Intel Core i9-9900K and ASUS Z390 Strix-E Review
Published: 19th October 2018 | Source: Intel | Price: |
The 9th Generation of Intel CPUs has taken the increased core count we saw from the 8th Generation and pushed it a little further. The Intel Core i9-9900K now has eight core and sixteen threads to help your system work as quickly as possible, whilst doing so on the Z platform with which so many of us are familiar.
Starting off with the Z390 on the Strix-E motherboard we've used for our initial testing today, there are three Intel based additions and a few ASUS ones too. So the Z390 now has chipset based USB 3.1 Gen2 support letting you connect the very highest bandwidth devices and maximise their potential. Additionally Intel have come up with their own 5Gb/s AC dual WiFi so that our modern wireless world can be brought to the desktop without relying upon the motherboard manufacturers to add this on. Lastly the constant improvements to IMCs enables the DDR4 to run at ever increasing speeds, now another notch faster than that on the Z370. When this is combined to the upgrades ASUS have made to their own technologies it's clear that whilst you could potentially install a Intel Core i9-9900K into your existing Z370 motherboard, to make the fullest use of all it has to offer and eliminate any potential compatibility problems, going all in on the Z390 is the way to go.
As for the Intel Core i9-9900K itself it feels both familiar and yet new. As a revision to the Coffee Lake processors which were the latest in an unbroken lineage of Intel designs stretching back to the Sandy Bridge, the Intel Core i9-9900K and the way you have to overclock it is like getting a brand new jumper of the same design as your old favourite. It's comfortable, and yet a little tighter and more finely crafted. The move to eight cores had us concerned that the Intel Core i9-9900K would follow the usual market pattern that the more cores you have the lower the clock speeds have to be to handle it, but in actual fact the i9-9900K not only shifts along at the thick end of 4 GHz at stock, but easily handled 5 GHz on all eight cores. The results naturally bore out what it's like to have so much horsepower at your disposal and the Intel Core i9-9900K regularly matched the ten core i9-7900X.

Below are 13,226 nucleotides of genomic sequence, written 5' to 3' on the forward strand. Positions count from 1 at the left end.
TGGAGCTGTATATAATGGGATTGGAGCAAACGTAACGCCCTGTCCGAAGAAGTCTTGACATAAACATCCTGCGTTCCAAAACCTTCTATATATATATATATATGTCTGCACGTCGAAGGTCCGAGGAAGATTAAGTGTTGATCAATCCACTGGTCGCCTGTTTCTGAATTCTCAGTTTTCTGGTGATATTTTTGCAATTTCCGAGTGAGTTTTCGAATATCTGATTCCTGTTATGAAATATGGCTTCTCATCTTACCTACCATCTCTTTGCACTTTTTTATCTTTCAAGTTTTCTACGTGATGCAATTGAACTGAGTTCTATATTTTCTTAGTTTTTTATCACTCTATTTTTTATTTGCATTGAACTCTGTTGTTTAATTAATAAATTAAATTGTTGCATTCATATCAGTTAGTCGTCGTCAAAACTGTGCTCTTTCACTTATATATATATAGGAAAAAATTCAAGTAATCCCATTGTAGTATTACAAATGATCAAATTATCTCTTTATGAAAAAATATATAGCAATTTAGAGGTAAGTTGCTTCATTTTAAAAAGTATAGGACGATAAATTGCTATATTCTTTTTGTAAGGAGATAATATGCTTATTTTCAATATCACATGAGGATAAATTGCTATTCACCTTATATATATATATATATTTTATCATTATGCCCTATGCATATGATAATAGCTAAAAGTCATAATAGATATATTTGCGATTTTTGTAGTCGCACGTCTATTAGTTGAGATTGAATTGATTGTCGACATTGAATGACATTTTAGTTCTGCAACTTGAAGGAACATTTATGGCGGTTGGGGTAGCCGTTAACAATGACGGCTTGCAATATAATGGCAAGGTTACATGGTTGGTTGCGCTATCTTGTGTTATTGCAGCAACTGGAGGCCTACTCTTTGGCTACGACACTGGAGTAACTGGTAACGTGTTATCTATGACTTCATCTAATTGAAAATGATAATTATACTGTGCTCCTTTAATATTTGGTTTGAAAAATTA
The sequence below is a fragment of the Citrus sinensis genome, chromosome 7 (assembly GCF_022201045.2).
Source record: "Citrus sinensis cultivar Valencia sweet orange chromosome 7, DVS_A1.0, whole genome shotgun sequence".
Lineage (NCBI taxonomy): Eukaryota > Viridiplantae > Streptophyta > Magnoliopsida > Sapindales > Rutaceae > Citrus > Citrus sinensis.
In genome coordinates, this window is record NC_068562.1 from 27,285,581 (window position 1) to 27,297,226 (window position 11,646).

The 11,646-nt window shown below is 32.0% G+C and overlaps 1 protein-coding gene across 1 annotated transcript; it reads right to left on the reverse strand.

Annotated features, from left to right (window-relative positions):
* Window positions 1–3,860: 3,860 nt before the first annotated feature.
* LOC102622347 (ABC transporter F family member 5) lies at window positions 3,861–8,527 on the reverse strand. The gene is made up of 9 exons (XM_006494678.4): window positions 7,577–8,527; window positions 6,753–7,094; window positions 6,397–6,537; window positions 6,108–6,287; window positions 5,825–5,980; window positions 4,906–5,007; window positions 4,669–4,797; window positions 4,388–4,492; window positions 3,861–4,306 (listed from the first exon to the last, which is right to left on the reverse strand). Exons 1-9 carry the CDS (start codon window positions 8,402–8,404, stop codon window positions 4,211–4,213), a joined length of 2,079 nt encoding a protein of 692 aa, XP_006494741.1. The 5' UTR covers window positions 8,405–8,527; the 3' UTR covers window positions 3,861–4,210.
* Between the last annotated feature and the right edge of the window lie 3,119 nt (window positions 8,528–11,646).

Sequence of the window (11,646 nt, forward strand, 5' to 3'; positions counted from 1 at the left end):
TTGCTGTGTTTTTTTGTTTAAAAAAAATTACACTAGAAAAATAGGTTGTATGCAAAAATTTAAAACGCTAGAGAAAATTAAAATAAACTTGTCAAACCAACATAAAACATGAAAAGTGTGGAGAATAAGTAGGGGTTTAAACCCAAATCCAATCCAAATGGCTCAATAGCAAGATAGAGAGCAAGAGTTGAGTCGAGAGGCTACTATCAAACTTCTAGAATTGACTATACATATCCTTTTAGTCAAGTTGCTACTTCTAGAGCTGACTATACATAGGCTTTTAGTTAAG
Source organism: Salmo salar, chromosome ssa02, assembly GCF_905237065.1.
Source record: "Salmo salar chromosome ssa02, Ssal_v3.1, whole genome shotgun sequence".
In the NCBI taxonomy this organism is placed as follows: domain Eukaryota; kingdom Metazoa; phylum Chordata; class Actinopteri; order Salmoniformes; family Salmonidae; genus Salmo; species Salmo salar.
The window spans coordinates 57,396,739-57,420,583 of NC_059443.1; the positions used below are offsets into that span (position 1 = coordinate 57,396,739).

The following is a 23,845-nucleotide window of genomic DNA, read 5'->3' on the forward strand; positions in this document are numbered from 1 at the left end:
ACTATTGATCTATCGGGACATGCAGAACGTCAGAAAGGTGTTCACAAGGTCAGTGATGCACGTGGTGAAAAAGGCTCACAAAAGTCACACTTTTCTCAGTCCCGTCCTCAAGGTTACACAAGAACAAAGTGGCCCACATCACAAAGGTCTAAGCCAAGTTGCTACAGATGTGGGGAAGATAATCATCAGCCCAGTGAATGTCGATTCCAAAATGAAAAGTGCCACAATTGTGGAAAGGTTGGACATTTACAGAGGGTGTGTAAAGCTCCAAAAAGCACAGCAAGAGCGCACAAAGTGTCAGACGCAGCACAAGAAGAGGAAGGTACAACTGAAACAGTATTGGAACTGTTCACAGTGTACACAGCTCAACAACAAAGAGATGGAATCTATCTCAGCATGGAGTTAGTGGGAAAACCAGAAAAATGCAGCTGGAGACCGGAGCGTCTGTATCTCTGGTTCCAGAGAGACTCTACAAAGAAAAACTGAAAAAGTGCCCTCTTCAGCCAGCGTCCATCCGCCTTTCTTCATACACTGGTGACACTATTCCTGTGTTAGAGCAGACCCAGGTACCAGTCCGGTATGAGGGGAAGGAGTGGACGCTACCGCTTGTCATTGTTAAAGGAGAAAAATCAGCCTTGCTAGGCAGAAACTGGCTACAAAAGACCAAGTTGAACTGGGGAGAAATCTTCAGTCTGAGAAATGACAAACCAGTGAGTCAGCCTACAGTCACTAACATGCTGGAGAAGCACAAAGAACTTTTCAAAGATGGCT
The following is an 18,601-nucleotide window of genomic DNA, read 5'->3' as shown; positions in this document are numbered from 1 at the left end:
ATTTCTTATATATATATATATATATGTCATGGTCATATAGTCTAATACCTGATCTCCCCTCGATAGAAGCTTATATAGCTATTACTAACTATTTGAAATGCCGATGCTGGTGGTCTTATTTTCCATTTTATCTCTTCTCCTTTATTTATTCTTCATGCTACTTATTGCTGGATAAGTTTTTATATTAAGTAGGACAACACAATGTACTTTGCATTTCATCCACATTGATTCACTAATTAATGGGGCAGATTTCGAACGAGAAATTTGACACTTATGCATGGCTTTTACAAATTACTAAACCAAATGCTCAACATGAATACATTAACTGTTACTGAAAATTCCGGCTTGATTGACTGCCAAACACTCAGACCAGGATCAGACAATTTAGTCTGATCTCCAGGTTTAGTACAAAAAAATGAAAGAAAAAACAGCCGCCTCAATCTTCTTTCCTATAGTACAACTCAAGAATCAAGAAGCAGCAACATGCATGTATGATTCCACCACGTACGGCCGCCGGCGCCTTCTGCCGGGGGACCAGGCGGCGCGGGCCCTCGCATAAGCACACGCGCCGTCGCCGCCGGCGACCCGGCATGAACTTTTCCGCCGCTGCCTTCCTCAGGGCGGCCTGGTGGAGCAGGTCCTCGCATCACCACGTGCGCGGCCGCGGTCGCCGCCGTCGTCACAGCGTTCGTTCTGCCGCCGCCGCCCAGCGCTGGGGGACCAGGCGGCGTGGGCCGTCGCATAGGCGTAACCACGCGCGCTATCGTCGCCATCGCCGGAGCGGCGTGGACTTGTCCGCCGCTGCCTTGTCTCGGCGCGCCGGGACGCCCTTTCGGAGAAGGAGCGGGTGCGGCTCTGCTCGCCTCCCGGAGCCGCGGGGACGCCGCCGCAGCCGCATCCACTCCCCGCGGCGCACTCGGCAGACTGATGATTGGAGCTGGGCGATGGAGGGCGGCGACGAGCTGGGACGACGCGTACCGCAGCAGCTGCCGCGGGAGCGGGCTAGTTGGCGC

Naturally an increased core count has come with an increased price tag. The i9-9900K might not quite be as wince inducing as the X299 processors, but it's also not as easily affordable as the 'top of this generation' quad cores of old were. Nor would we expect it to be and anyone who bemoans this price hike clearly doesn't understand how much extra the i9-9900K has to offer. If you think of it as two i7-7700Ks then suddenly that price doesn't seem as bad. Plus, of course, you're not obliged to go for the flagship model and other CPUs with prices more in line with the quad core stuff that came before are going to appear.
If you have even the slightest interest in getting the maximum bang for your buck, but on a platform which is as familiar and easy to use as all the Z series have been, then the Intel Core i9-9900K should have you running to your bank manager for a temporary funding boost. It has the huge level of performance you would expect from 16 threads running at 5 GHz, whilst also having the gaming prowess for which Intel are famed. It is uncompromising and worthy of our OC3D Performance Award.
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